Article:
Private guides should receive more (assuming they have done a good job), as he or she may only be guiding one or two people, rather than six. Sometimes, there will be assistant guides – should you wish to show your appreciation to them, a lower amount than the main guide is perfectly acceptable.

Additionally, while staying in five-star accommodation may naturally suggest a gratuity should be higher, most of our experts felt that a tip should not be relative to the cost of a trip, but to the quality of service.

How to give
Having established how much you want to give, how do you ensure the right people receive it? While the traveller has to cope with different policies in different places, the general consensus is: tip guides directly and use the communal gratuity box for general staff. If the lodge doesn’t have a communal box, talk to the manager about the best approach.

“Often travellers feel weird about tipping and how to do it, which they don’t need to,” says Gemma Heyns of African Bush Camps. “If tipping is in person, eye contact, a solid handshake, a few words of appreciation followed by the handing over of the tip is the best method. The days of a secret handshake to discreetly transfer the monies are no more.”

She adds: “Putting the monies in an envelope helps to make the tipper more comfortable in that the amount is not immediately revealed.” A note explaining what the gratuity is for is also well received.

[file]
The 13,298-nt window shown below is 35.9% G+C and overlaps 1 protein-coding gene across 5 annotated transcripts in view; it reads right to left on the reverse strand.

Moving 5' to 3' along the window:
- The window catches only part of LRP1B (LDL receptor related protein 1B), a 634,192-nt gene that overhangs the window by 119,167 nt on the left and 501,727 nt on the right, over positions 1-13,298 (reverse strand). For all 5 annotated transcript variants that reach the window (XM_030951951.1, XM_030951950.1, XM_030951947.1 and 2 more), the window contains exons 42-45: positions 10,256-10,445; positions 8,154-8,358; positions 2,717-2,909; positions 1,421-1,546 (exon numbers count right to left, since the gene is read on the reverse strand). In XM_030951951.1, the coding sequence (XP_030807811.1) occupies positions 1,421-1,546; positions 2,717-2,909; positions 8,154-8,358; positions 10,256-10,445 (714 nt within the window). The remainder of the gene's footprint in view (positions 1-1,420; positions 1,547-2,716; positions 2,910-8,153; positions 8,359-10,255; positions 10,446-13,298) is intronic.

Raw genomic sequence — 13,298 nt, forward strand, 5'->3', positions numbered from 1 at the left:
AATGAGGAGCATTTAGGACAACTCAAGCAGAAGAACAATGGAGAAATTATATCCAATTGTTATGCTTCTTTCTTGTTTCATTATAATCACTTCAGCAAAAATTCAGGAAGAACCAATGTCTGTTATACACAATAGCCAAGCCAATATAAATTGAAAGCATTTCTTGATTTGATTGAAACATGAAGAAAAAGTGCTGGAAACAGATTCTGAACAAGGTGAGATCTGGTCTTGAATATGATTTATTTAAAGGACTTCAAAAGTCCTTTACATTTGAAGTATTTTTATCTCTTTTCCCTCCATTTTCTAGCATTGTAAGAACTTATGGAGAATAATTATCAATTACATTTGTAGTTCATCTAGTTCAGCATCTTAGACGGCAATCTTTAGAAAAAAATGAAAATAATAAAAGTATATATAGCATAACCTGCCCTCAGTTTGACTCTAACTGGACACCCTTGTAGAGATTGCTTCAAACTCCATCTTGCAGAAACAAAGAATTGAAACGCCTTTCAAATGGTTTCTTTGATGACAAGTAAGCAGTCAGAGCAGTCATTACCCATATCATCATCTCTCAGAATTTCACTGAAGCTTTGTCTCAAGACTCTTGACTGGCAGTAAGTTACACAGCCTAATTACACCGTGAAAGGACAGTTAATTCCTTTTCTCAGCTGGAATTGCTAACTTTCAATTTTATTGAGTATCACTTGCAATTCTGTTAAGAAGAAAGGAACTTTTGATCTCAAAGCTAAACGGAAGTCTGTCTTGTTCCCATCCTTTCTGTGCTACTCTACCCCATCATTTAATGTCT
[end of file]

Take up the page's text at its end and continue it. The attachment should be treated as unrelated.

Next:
While offering a gift – such as a wildlife book – will be appreciated, it is no substitute for cash and should only be made in addition to a tip. Likewise, while US dollars and euros are readily accepted, where possible tip in the local currency. Exchanging money, especially for those living remotely, isn’t always straightforward – and a percentage of your tip will end up in a banker’s pocket.

Going above and beyond
A gratuity, says Heyns, should be in recognition of someone going above and beyond. For example, “in the middle of the bush, beautiful cuisine is often produced with limited fridge space, running on minimal power, with the added challenge of an elephant eating the last watermelon, which was intended for dessert. Defeating the challenges faced is worthy of being tipped.”

But remember, tipping is not obligatory. “If your guide is rude and inattentive, feel free to not tip at all,” says Nikki Mayer of Seolo Africa. “He or she does earn a salary and the lodge management appreciate the fact that tipping reinforces great hospitality. Likewise by not tipping, you are doing the lodge a service in letting a guide know that they need to up their game. “

Our best advice is to ask before you travel, or on arrival at the lodge – to avoid that embarrassing conversation on departure. However, the amount suggested is not definitive – give what you can afford and only if you feel the service deserves it.

As Mayer says: “Paying a tip should be a happy event – after all, you pay a tip out of gratitude.”

By Phil Clisby